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Taiwan 2023

Amendments to the Immigration Act failed to include protections against the refoulement of asylum seekers. Legal reforms provided greater protections for Indigenous Peoples. Most limitations on transnational same-sex marriage were removed. Legal reforms granted the authorities increased powers to prevent the online sharing of non-consensual sexual content. The government failed to commit to a deadline to phase out fossil fuels.

Refugees’ and migrants’ rights

In May, parliament passed an amendment to the Immigration Act which may provide improved rights to certain categories of foreign workers to work, education and family reunification. However, Taiwan still lacked an asylum system and the government ignored recommendations from civil society groups to enshrine in law protections against the refoulement of asylum seekers. It also increased the fines for migrant workers who flee their employers.

Indigenous Peoples’ rights

Parliament adopted an amendment to the Mining Act in May requiring mining companies to obtain free, prior and informed consent from Indigenous Peoples before conducting mining activities on or near their lands. Also in May, parliament adopted the long-awaited Health of Indigenous Peoples Act, which increased the budgets for healthcare for Indigenous People and required the government to consult with them when making policies affecting their health.

LGBTI people’s rights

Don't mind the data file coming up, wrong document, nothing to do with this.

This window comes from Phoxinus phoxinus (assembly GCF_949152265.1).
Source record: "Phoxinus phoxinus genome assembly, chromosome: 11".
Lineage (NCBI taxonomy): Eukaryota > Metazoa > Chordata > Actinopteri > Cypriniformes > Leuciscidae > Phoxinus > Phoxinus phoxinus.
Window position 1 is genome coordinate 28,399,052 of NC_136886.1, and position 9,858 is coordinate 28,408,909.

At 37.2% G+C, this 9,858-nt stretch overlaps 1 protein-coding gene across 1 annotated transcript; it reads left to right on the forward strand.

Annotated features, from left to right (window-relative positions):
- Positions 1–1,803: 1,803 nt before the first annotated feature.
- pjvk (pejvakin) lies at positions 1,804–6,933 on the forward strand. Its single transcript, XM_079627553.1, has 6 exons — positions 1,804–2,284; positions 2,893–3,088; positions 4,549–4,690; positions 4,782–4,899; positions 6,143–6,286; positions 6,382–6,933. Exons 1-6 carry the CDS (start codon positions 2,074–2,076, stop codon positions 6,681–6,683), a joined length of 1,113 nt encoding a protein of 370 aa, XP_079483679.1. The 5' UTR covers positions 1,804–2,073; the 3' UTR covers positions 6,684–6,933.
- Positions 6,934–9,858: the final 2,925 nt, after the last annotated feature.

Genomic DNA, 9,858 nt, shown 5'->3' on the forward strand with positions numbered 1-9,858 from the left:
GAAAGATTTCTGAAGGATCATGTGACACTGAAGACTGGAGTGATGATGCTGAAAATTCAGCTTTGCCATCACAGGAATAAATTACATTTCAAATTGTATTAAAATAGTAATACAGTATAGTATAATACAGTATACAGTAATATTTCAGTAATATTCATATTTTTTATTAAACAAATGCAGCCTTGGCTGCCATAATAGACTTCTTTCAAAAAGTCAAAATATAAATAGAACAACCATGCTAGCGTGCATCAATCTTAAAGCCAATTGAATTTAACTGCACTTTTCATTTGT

In January, the government announced a policy change granting all transnational same-sex couples the right to marry in Taiwan, except for couples where one partner is Taiwanese and the other from the People’s Republic of China.

A legal amendment to a law on same-sex marriage adopted by parliament in May allowed couples in same-sex marriages to adopt children who are not biologically related to either spouse, removing an earlier barrier which restricted adoption to children related to one spouse.

Sexual and gender-based violence

In July, parliament strengthened legal protections for survivors of sexual and gender-based violence through an amendment to the Sexual Assault Crime Prevention Act. This gave police and other government agencies powers to require internet platforms, service and application providers to block access to or remove non-consensual sexually explicit images and videos in order to protect survivors whose intimate content is shared without consent.1 Amendments to other laws relating to sexual and gender-based violence were also adopted enabling victims to file complaints with relevant authorities and requiring local governments to provide mental health services to them. However, the amendments failed to adopt a consent-based definition of rape, as required by human rights standards.

Right to a healthy environment

Several climate mitigation policies were adopted by the government, including the Climate Change Response Act, enacted in January, which placed legal obligations on the government to reduce greenhouse gas emissions by 50% from 2005 levels by 2050.

In April, the government launched a “12 Key Strategies” action plan to achieving net-zero carbon emissions by 2050 through industry upgrades, application of carbon capture and storage technologies and decarbonizing energy production. However, the government did not set out a timeline for fulfilling its commitment to phase out the use of fossil fuels.

The state-owned company CPC Corporation continued to pursue oil exploration and extraction activities overseas including in Australia, where it acquired an interest in the Dorado and four other oilfields off Western Australia.

  1. “Taiwan: A step forward in ending online sexual violence – the enactment of Article 13 of the Sexual Assault Crime Prevention Act”, 17 August (Chinese only)